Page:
The Director-General’s report this year is focused the least developed countries. Undoubtedly, in the final decade of the implementation of the UN’s 2030 Agenda, the least developed countries have a key role. In addition to the usual obstacles to their development, we must also take into consideration the fact that the more developed countries, including Bulgaria, have managed to support and help their businesses and citizens to overcome the crisis, which is more difficult for the least developed countries.
We believe that productivity, informality, and skills development, which are key priorities to Employers, remain predominate challenges. There must be a strong a commitment to prioritising sustainable growth, based on promoting entrepreneurship, conductive business environment and sustainable private enterprises, that can create productive employment and decent work. Reliable infrastructure and connectivity are also critical to unlocking prosperity and opportunities. Significant investments in education and training programmes that build up local skills in science, technology, engineering and mathematics are also needed. However, we believe that assistance in the above-mentioned important areas should be bound with climate change mitigation. Cooperation and partnerships are crucial to create the appropriate conditions for LDCs to achieve energy transition.
The pandemic, the war in Ukraine and their economic effects – rising energy and raw material prices, disruption of supply chains and high inflation severely hit our economies and people’s daily life. To avoid a damaging wage-price spiral the push for wage increase policies should be carefully assessed. We regret to note that despite Bulgaria has ratified ILO 131 Convention on minimum wages we still lack the economic criteria set in our national practices for defining the minimum wage. Our strong believe is that the response to strengthen peoples’ purchasing power must be to implement a proactive growth agenda that supports the competitiveness of companies. There cannot be social dimension without a sound economic foundation.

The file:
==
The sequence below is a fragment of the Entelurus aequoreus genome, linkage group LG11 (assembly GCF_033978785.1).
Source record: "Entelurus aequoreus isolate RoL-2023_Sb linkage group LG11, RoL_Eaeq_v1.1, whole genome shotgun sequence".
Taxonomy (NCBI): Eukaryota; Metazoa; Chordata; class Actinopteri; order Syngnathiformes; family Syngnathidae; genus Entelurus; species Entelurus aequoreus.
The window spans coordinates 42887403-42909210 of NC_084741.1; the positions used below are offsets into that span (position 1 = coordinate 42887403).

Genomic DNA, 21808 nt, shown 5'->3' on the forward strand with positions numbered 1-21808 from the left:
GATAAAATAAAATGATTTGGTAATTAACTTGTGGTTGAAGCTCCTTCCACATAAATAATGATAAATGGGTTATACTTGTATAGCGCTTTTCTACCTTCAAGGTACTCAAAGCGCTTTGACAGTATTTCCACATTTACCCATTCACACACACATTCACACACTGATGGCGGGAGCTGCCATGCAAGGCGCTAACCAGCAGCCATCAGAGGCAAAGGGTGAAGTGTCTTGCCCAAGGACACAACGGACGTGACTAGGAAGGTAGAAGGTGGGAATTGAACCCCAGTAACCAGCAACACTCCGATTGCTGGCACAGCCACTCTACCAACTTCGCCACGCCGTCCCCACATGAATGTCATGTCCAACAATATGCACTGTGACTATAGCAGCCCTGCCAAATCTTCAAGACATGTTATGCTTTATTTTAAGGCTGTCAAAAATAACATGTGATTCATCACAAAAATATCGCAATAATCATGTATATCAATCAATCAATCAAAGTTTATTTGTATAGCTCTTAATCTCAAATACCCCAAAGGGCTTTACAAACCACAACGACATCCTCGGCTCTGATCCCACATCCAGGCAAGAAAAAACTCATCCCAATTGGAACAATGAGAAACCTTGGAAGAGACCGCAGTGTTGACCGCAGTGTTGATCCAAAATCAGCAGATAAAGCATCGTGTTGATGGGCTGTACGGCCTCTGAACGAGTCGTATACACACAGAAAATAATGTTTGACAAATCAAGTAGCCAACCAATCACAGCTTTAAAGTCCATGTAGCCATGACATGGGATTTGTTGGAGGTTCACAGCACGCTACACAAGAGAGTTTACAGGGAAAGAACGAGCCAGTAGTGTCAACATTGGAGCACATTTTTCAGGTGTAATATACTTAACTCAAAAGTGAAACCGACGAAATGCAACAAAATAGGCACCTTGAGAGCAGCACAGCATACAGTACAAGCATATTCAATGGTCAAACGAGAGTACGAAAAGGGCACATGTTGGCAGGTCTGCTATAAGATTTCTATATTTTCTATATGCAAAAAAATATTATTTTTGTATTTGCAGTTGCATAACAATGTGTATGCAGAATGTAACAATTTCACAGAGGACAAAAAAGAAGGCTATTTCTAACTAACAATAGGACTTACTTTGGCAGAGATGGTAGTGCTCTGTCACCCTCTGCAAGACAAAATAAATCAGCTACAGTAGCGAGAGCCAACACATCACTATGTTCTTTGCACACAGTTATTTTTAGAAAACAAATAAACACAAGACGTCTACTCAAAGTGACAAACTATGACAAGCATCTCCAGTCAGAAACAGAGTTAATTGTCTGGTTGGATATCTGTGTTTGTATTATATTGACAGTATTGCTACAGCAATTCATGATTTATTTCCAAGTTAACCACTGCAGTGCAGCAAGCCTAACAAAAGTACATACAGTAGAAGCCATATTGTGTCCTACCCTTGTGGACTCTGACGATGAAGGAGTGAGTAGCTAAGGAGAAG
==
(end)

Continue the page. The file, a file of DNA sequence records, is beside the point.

The pandemic gave strong impetus to digitalisation and accelerated positive developments in the world of work which otherwise would have taken years. Telework and flexible working hours made it possible for millions of people to keep their jobs and companies running their business in times of a pandemic. This wouldn’t be possible if digital solution brought by businesses were not already in place. The emergence of new business models and innovative services, such as digital platforms, created many opportunities for consumers, businesses, workers and the self-employed. Especially in times of crises, we must not forget that competitiveness and higher productivity, based on skills and knowledge, remain a sound recipe for maintaining and enhancing the wellbeing of our societies and should be used in implementing and achieving the goals laid down in the UN’s 2030 Agenda for Sustainable Development.
Thank you for your kind attention.